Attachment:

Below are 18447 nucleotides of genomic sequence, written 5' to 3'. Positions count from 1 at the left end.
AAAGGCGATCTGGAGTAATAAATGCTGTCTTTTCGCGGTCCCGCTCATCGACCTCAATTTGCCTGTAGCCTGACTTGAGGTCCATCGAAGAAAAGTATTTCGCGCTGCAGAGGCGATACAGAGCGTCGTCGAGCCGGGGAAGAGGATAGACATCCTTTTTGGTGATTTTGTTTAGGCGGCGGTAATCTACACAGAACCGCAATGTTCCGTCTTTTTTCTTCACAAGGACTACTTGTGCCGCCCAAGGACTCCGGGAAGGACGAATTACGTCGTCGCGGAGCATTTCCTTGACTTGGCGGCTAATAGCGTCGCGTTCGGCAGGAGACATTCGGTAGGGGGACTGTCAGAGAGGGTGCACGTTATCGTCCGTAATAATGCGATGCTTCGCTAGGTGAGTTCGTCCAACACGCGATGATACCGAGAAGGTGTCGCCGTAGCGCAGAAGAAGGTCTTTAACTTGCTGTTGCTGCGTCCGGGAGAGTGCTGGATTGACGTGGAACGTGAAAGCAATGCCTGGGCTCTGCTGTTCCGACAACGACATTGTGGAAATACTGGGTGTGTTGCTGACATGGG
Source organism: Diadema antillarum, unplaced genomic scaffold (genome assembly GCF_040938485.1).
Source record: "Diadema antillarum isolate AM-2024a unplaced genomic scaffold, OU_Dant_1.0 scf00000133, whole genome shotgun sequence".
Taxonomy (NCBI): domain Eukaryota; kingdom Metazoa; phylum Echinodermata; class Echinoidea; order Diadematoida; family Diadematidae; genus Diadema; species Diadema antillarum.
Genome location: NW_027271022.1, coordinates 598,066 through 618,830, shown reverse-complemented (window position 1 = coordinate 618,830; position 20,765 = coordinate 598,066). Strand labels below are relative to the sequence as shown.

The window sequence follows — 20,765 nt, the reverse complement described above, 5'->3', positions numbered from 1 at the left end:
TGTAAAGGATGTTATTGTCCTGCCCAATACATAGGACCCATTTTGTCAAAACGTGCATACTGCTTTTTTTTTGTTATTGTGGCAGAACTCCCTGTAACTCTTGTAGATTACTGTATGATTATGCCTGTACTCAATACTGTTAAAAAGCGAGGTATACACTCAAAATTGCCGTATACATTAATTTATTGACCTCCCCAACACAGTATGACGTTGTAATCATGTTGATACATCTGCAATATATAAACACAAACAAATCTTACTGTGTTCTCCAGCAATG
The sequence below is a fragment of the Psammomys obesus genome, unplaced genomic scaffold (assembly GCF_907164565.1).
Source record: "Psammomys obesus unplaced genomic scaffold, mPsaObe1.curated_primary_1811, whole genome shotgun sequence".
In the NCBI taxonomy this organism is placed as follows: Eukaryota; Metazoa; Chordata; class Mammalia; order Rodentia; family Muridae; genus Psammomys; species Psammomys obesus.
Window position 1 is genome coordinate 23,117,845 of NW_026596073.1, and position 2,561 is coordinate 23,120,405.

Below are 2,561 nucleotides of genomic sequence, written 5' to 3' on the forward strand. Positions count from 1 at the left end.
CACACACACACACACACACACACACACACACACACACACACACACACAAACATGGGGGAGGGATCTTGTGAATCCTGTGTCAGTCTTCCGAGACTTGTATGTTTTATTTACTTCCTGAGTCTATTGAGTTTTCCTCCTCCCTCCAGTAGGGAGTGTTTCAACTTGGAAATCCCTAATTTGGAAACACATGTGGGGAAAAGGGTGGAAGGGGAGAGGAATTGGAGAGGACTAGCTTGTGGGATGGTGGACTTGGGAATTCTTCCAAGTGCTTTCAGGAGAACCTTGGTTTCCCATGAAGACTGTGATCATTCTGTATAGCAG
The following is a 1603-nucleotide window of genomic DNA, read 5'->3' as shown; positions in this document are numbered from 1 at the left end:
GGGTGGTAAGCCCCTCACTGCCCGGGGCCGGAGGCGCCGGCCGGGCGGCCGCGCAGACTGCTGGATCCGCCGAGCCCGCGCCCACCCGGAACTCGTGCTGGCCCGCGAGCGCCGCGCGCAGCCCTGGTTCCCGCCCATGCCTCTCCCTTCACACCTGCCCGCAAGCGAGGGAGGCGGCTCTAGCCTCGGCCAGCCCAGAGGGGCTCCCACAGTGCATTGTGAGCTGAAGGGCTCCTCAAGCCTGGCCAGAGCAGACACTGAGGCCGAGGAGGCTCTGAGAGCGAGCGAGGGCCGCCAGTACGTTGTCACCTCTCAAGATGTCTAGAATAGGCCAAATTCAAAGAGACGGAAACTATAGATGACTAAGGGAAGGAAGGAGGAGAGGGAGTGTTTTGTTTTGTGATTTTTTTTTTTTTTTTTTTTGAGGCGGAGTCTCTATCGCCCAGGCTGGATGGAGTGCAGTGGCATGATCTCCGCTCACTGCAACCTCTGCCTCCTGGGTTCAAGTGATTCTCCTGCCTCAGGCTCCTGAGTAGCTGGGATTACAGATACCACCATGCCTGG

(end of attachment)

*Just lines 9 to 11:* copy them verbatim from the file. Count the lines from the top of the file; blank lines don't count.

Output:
The sequence below is a fragment of the Psammomys obesus genome, unplaced genomic scaffold (assembly GCF_907164565.1).
Source record: "Psammomys obesus unplaced genomic scaffold, mPsaObe1.curated_primary_1811, whole genome shotgun sequence".
In the NCBI taxonomy this organism is placed as follows: Eukaryota; Metazoa; Chordata; class Mammalia; order Rodentia; family Muridae; genus Psammomys; species Psammomys obesus.